We would like to congratulate the Rocky Mountain Chapter as the winner in the Communities Recruitment Race that ended on 6 May.  The Chapter members recruited a total of seven members. During the entire campaign, 25 Chapters participated, for a grand total of 48 members recruited.

Because of their outstanding efforts, the prizes below will be distributed to the winning Chapter:

  • One upgrade from 2016 Classic to Gold Value Package membership
  • 50% off one 2016 online course
  • A copy of WordPress in Depth (1st Edition) by Michael McCallister
  • One free 2016 print subscription to Intercom magazine
  • One free 2016 print subscription to Technical Communication journal
  • Two complete Salary Database kits (including the Excel workbooks)
  • Two $50 Amazon gift cards
  • One “Community Spotlight” post on STC’s Notebook blog

Please continue to spread the word about STC!

Congratulations again,

Cheryl Miller
Member Services Manager
Society for Technical Communication



Energized by the Summit? Consider TCUK 2016

by STC Staff on 25 May 2016

STC just wrapped up another great Summit in Anaheim, CA. It was a great week of networking, education, phenomenal speakers, and fun!

However, if you haven’t had your fill of great networking and education, Technical Communication UK is offering its member discount to STC members for its annual conference, TCUK 2016, 13-15 September. Bookings are open now! While the full program isn’t available yet, but it’s sure to be excellent. Early Bird prices are currently available! Click here for details, or email

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The STC CAC invites all leaders past, present and future to join us for a morning of connecting and learning. Please join us for the #STC16 Leadership Program on Sunday May 15, 2016 from 8:00 am – 12:30 pm PDT at the Anaheim Marriott Platinum 3 & 4.


The Leadership Program agenda has time set aside for one-on-one networking and ice-breaker activities. During the breakout sessions, you’ll have the opportunity to chat with your group about their superpowers and kryptonite. Come armed with a pile of business cards and swap contact information with the crew.


At the Leadership Program, you’ll pick up a pile of handouts and collect an assortment of Web links. Each of the presenters at the breakout sessions will bring their supporting material to share with attendees. The Community Affairs Committee (CAC) will give you a tour of our online resources, webinars, email lists, outreach team, and Body of Knowledge. Leave room in your suitcase for resources and swag.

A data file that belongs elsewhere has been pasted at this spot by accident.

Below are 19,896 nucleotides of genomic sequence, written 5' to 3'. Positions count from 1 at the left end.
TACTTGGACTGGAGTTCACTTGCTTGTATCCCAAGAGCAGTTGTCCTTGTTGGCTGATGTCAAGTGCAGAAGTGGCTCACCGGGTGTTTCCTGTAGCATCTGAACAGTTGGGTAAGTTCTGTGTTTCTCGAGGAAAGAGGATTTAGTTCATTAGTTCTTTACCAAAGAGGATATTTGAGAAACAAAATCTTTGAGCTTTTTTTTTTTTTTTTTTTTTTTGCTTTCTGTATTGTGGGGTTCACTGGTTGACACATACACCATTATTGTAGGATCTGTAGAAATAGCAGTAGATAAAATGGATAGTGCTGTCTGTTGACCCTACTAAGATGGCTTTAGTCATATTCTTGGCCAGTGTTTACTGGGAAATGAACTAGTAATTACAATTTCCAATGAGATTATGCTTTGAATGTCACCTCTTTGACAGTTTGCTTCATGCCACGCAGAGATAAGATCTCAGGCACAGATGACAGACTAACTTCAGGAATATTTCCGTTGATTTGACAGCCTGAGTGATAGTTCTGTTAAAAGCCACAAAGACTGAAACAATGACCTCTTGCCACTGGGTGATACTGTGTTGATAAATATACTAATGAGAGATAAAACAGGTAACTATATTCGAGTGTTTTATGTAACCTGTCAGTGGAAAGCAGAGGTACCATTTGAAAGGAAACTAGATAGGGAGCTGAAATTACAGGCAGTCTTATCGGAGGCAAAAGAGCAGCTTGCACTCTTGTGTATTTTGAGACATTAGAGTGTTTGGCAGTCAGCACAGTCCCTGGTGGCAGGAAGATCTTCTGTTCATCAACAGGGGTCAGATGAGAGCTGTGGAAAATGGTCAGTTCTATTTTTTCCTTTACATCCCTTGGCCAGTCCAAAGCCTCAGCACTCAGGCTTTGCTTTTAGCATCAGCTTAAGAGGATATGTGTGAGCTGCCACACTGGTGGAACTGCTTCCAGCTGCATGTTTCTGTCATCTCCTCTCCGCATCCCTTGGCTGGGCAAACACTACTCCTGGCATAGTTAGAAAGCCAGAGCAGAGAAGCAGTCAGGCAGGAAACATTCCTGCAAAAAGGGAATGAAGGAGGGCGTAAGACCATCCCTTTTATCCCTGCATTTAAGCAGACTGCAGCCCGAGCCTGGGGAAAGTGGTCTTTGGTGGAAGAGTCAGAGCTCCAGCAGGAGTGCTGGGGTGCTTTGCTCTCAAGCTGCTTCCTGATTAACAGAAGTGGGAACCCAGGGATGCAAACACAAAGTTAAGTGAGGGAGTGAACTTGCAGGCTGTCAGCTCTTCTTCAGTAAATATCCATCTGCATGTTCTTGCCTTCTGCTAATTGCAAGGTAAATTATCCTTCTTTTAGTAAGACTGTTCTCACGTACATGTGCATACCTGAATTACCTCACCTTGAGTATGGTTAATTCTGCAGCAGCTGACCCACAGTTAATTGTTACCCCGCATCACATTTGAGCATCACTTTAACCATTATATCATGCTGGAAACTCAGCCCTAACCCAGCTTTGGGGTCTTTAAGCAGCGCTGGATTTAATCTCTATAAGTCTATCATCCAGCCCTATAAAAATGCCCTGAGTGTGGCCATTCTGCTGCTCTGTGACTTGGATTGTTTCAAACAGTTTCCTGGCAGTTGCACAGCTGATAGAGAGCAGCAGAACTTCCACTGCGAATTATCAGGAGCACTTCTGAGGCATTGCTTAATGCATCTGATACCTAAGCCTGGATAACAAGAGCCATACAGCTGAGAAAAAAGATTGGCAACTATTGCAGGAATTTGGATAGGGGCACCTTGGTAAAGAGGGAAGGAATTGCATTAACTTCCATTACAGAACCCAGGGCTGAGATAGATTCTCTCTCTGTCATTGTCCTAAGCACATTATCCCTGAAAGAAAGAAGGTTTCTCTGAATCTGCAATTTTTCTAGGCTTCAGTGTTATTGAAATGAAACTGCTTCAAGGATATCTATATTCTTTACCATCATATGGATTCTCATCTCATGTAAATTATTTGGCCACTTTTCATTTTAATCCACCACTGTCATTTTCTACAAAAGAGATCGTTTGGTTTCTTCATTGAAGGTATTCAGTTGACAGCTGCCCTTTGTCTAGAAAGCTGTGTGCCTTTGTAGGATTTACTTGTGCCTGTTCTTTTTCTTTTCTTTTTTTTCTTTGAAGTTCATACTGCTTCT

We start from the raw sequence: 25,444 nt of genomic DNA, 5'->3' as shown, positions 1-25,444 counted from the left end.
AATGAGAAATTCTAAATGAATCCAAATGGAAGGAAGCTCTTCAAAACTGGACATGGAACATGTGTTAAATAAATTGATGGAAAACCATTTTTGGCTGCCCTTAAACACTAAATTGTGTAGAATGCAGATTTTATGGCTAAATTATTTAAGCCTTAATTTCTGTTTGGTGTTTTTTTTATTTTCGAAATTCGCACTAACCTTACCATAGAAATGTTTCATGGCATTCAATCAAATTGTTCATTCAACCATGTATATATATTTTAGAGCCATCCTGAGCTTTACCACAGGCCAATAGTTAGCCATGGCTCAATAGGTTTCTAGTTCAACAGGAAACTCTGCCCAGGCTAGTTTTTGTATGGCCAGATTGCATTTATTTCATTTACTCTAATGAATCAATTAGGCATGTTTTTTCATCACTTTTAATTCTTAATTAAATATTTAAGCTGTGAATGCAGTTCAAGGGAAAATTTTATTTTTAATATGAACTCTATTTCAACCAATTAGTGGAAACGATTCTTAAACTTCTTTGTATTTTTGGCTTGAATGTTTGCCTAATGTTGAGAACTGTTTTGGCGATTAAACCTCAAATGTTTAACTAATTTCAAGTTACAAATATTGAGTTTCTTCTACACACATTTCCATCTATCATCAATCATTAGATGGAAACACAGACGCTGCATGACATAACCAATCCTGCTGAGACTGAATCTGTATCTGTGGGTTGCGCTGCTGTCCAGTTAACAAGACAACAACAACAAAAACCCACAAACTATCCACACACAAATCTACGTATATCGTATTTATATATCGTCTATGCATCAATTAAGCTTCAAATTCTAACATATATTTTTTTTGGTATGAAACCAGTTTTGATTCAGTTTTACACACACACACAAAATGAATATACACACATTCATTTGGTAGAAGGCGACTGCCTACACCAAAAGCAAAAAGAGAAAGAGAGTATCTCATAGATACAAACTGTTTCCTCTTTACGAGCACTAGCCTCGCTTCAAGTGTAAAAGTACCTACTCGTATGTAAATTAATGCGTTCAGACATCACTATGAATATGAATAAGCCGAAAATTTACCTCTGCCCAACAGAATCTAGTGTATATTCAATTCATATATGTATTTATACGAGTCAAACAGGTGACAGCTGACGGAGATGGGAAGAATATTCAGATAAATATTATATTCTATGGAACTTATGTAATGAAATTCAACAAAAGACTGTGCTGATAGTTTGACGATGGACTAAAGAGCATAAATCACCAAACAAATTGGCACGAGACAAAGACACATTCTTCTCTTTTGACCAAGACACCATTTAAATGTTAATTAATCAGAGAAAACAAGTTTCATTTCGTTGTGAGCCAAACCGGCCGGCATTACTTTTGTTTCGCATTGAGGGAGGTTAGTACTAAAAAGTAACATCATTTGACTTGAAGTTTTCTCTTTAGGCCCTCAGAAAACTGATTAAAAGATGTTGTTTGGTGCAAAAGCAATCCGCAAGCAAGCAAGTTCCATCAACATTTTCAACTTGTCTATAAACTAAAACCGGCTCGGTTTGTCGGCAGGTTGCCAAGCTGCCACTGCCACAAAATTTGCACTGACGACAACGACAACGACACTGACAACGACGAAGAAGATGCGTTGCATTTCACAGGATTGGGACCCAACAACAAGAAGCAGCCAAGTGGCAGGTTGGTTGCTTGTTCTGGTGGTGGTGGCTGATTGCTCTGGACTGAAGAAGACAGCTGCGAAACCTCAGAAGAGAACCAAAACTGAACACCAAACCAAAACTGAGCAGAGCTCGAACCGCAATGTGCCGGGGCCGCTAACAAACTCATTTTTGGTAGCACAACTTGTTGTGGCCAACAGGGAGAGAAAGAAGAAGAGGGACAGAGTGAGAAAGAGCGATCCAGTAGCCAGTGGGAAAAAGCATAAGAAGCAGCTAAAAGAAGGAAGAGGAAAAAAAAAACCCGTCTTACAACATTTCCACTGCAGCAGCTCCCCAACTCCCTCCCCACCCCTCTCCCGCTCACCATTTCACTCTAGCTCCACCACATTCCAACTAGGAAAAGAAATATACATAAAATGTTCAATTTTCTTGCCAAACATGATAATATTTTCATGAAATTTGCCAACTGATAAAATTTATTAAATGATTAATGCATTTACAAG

Hearing your fellow professionals talk about the great things happening in their communities will inspire and energize you. You’ll be surrounded by some of the brightest and best innovators in the #TechComm profession. As we announce award winners, you’ll catch some of the excitement and pride of a job well done. Come out and celebrate the accomplishments of a great 2014-2015 with us as we gear up for more success in 2016.

Want to know more?

See the growing list of attendees and watch for updates on the STC Summit schedule and then make plans to join us.

The program handout is now available in pdf format. STC16 Leadership Program Trifold

Did we mention that it’s free?


The STC Academic SIG invited STC student members to demonstrate their ability to clarify complex data sets and exercise their creative talents by entering a Student Infographic Competition at the 2016 Summit. This year, the Academic SIG changed its annual poster competition to an infographic competition. The challenge was to present either of two important aspects of the STC Salary Database as an infographic. Two winners were chosen. They will each have their work published in Intercom magazine as well as win a cash prize. The two winners will be highlighted during the Honors Reception. The Student Infographic Committee consisted of Lisa Meloncon (Chair), Phylise Banner, Eva Brumberger, and William Horton.

Tina M. Kister won for her online infographic Technical Writer Employment Statistics. A link to the infographic can be found here: Her citation reads: For the creative and interactive interpretation of the salary data that illustrates an excellent example of using technology to enhance the user experience.


Tina Kister infographic


















Jonah Schwartz won for his PDF infographic Does it Pay to be a Technical Communicator? His citation reads: For an excellent interpretation of the contest prompts and analysis of the salary data and for displaying the data in a creative and user-friendly way. The full PDF can be found here:

Jonah Scwartz infographic













Congratulations to our winners!




The STC CAC invites all leaders past, present and future to join us for a morning of connecting and learning. Please join us for the #STC16 Leadership Program on Sunday May 15, 2016 from 8:00 am – 12:30 pm PDT at the Anaheim Marriott Platinum 3 & 4.

Open and free to all STC members

Don’t let the fancy name fool you. The Leadership Program is free and open to all STC members, whether they are officially in community leadership or not. So whether you just signed up yesterday, or are an elected officer in several communities, the Leadership Program is for you. And it’s free.